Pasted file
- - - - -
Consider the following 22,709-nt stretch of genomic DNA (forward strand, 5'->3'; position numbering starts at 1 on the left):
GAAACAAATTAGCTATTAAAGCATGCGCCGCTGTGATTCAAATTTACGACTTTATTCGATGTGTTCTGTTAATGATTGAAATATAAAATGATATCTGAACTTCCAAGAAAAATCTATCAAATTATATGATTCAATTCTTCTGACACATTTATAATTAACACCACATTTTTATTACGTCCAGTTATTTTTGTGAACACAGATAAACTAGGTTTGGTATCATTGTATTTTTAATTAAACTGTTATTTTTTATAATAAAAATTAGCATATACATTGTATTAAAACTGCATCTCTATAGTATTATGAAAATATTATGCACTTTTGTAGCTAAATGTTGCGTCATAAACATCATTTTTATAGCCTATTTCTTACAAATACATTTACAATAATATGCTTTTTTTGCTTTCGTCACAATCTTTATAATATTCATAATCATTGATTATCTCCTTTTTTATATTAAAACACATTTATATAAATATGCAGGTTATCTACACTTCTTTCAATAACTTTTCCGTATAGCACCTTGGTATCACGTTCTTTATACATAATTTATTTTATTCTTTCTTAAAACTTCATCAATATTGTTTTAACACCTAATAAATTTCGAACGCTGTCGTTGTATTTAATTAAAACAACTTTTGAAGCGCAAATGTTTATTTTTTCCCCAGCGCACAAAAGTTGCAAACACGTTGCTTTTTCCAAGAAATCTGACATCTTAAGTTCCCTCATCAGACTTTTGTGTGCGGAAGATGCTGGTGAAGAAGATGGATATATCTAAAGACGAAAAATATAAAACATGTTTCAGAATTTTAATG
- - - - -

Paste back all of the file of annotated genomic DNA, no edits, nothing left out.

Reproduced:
Consider the following 22,709-nt stretch of genomic DNA (forward strand, 5'->3'; position numbering starts at 1 on the left):
GAAACAAATTAGCTATTAAAGCATGCGCCGCTGTGATTCAAATTTACGACTTTATTCGATGTGTTCTGTTAATGATTGAAATATAAAATGATATCTGAACTTCCAAGAAAAATCTATCAAATTATATGATTCAATTCTTCTGACACATTTATAATTAACACCACATTTTTATTACGTCCAGTTATTTTTGTGAACACAGATAAACTAGGTTTGGTATCATTGTATTTTTAATTAAACTGTTATTTTTTATAATAAAAATTAGCATATACATTGTATTAAAACTGCATCTCTATAGTATTATGAAAATATTATGCACTTTTGTAGCTAAATGTTGCGTCATAAACATCATTTTTATAGCCTATTTCTTACAAATACATTTACAATAATATGCTTTTTTTGCTTTCGTCACAATCTTTATAATATTCATAATCATTGATTATCTCCTTTTTTATATTAAAACACATTTATATAAATATGCAGGTTATCTACACTTCTTTCAATAACTTTTCCGTATAGCACCTTGGTATCACGTTCTTTATACATAATTTATTTTATTCTTTCTTAAAACTTCATCAATATTGTTTTAACACCTAATAAATTTCGAACGCTGTCGTTGTATTTAATTAAAACAACTTTTGAAGCGCAAATGTTTATTTTTTCCCCAGCGCACAAAAGTTGCAAACACGTTGCTTTTTCCAAGAAATCTGACATCTTAAGTTCCCTCATCAGACTTTTGTGTGCGGAAGATGCTGGTGAAGAAGATGGATATATCTAAAGACGAAAAATATAAAACATGTTTCAGAATTTTAATG